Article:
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Sun Jun 2, 2013, 02:52 PM

Keep Your Cures Off My Cancer

http://www.huffingtonpost.com/joannamontgomery/keep-your-cures-off-my-cancer_b_3346767.html

Since my diagnosis a year and a half ago,http://thestir.cafemom.com/baby/134431/congratulations_its_a_girl_ps?next=21 I've received countless recommendations for purported cures and treatments for cancer. Most have been respectful and well-intentioned recommendations from friends and family members who only want to see me around for as long as possible. Others, maybe not so much.

Being a target for criticism comes with a blogger's territory. I learned pretty quickly that I have to have thick skin if I am to keep writing publicly about my personal life. However, I admit I was surprised in the beginning to experience open hostility from strangers who disagreed -- vehemently -- with my health care choices. Individuals who had no qualms (anonymously) blasting someone actively dealing with cancer.

Some of the loving comments I received included gems like these:

"Have the courage to REFUSE chemo and you will have a better chance of living to 100."

"It is NOT a cancer 'battle' when you put all four paws in the air and blindly and stupidly trust the cancer industry."

"Chemo is an over-priced highly ineffective chemical attack on your immune system which if it was healthy to BEGIN with you would have never gotten cancer at all."

"When you're ready to stop poisoning yourself, the real, natural cure is out there."

"If you were evolved enough to recognize the truth about the pharmaceutical industry, you wouldn't be risking leaving your daughter without a mother."

"You are part of the problem, a pawn for the cancer machine."




And a related blog post from the excellent Respectful Insolence blog at scienceblogs.
http://scienceblogs.com/insolence/2013/05/31/on-helping-that-is-anything-but/

On “helping” that is anything but

Cancer is a bitch. Depending upon what organ is involved and what kind of cancer it is, it can be incredibly hard to cure. All too often, it is incurable, particularly when it involves the brain, pancreas, esophagus, or other organs. People wonder why, after over 40 years of a “war on cancer,” we don’t have better treatments and more cures. As I’ve explained before, it’s because cancer is incredibly complex, and cancer cells have incredibly messed-up genomes. Even worse, cancer uses evolution against any efforts to treat it, producing such marked heterogeneity among tumor cells that not only are different cancers very different but individual cells within a single cancer cell can be very different. That’s an incredibly powerful weapon. Still, there has been progress, and some have even developed strategies to try to turn evolution against cancer.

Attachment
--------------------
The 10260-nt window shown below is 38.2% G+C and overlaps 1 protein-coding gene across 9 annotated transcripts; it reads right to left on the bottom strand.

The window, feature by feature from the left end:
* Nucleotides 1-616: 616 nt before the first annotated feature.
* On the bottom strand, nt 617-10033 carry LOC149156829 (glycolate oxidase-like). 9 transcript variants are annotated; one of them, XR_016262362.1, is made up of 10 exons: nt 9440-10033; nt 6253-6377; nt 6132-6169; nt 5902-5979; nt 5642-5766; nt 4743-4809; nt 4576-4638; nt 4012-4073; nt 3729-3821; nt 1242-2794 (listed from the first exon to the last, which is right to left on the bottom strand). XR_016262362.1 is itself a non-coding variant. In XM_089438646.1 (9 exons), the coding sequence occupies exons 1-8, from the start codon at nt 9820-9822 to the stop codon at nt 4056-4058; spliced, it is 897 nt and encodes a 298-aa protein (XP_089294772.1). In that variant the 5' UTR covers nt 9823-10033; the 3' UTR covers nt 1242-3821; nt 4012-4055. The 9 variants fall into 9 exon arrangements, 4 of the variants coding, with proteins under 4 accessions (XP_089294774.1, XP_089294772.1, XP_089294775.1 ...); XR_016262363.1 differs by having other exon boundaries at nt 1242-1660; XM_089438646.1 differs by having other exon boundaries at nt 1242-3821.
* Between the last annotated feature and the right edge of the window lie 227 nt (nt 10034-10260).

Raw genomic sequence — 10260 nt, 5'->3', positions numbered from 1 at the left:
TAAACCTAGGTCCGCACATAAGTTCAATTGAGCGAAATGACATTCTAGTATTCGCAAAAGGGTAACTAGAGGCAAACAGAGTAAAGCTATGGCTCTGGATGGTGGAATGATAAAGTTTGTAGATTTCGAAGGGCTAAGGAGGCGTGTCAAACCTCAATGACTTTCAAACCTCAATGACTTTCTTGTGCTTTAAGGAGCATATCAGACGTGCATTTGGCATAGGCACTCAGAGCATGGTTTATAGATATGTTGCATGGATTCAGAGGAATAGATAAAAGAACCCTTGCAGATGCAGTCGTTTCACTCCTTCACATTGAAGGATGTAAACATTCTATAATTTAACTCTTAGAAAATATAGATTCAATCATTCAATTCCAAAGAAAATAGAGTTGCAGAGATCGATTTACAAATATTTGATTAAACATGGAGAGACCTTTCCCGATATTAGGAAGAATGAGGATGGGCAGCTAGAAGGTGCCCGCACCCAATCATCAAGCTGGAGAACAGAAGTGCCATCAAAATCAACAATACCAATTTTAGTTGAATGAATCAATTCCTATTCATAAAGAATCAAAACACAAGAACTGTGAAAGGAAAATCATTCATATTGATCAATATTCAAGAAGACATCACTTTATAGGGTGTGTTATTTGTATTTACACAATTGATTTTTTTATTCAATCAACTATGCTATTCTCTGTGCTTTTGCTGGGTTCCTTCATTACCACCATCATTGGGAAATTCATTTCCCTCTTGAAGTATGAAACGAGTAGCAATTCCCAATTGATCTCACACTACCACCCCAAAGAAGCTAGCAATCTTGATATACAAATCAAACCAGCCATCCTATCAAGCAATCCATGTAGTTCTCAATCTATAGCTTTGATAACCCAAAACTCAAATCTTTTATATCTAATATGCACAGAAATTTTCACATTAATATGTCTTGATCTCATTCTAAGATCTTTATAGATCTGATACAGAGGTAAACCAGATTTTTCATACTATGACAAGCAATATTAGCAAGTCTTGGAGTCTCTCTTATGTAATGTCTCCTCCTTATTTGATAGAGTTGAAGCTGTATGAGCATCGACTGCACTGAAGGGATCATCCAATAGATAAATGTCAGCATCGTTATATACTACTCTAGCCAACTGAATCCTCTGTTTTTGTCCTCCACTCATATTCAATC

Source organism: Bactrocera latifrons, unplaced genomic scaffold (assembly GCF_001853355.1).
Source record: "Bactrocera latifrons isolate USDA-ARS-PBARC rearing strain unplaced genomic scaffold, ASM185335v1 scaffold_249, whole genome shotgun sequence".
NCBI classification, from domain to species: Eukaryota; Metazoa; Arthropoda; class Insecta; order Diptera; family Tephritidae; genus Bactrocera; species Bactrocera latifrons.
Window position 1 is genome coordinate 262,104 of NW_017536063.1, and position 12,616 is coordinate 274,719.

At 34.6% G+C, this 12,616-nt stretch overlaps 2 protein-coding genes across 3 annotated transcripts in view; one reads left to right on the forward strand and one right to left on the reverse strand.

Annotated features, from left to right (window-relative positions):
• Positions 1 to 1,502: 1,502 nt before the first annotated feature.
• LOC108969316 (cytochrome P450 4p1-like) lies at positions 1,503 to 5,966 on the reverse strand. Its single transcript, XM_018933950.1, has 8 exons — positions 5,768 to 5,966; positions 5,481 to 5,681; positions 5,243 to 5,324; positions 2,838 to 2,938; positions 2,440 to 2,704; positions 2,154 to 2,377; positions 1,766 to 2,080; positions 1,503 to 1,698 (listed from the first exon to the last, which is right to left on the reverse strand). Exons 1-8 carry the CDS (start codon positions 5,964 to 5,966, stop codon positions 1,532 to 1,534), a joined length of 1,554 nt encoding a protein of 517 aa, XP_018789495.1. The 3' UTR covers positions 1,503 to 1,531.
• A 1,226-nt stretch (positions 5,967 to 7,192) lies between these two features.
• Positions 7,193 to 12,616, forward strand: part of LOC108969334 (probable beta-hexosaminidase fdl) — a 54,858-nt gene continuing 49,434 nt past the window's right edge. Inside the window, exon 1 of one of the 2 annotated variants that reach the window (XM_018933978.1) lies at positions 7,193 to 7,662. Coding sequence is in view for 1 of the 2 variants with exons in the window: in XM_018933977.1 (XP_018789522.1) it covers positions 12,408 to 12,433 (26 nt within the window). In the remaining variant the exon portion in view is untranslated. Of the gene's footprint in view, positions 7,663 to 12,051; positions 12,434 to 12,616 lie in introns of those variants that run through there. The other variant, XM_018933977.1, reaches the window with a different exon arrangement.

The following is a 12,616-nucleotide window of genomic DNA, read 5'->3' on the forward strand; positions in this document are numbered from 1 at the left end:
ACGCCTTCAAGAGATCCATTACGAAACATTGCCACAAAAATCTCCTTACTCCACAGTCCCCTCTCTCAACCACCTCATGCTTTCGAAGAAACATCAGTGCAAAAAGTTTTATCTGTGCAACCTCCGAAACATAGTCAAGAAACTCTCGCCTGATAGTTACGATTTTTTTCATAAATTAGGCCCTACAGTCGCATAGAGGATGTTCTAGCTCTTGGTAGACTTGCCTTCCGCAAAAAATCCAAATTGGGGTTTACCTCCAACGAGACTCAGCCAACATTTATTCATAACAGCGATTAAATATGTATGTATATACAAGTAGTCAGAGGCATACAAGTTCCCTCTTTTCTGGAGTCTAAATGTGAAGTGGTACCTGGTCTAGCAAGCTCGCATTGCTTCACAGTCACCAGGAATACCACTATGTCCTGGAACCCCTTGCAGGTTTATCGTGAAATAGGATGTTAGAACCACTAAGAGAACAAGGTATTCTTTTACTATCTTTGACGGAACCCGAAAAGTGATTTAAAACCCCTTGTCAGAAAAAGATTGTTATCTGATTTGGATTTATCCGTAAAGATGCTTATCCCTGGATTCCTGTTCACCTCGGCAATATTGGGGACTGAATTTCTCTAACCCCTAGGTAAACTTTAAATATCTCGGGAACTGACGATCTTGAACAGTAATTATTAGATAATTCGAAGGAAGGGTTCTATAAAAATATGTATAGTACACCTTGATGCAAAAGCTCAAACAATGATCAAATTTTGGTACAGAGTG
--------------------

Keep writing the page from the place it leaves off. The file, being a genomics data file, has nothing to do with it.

Unfortunately, many of the treatments that work and result in actual long term survival in cancer patients (more commonly called remissions or, even more colloquially, cures, although oncologists don’t like to use that latter word) involve surgery or toxic therapies such as chemotherapy or radiation. Indeed, most solid tumors that are curable are cured with surgery, and the chemotherapy and radiation are usually the “icing on the cake” that decreases the risk of recurrence, while most “liquid” tumors (like leukemias) are treated primarily with chemotherapy. These treatments are difficult, and too frequently they produce significant morbidity. On the other hand, we don’t (yet) know of anything else that works. Newer targeted therapies, with a few exceptions, have been relatively disappointing. Don’t get me wrong; they do work very well with much less toxicity for selected tumors, but it’s hard to conclude that they’ve lived up to the sometimes excessive hype.

Because cancer, other than early stage solid cancers that can be completely extirpated with surgery, are so hard to cure, it’s always interesting to see what happens when a believer in alternative medicine is unfortunate enough to be stricken with cancer. After all, real oncologists understand what an intractable and devious foe cancer can be. All too often, to the alternative cancer quack practitioner, curing cancer is a matter of readjusting that life energy, giving that herb, or cleansing those toxins (all too often involving various solutions poured into the rectum and colon). It’s all so easy, and such high success rates are claimed that you’d think that alt-med practitioners always use alternative cancer treatments. True, sometimes they do, with predictably disastrous results, but more often the stories I see resemble this story by Joanna Montgomery, a blogger who is battling cancer right now, entitled Keep Your Cures Off My Cancer. In it, she first links to the article describing her diagnosis, which is as heart-rending a cancer story as I’ve ever heard, in which she discovered her diagnosis after the birth of her daughter: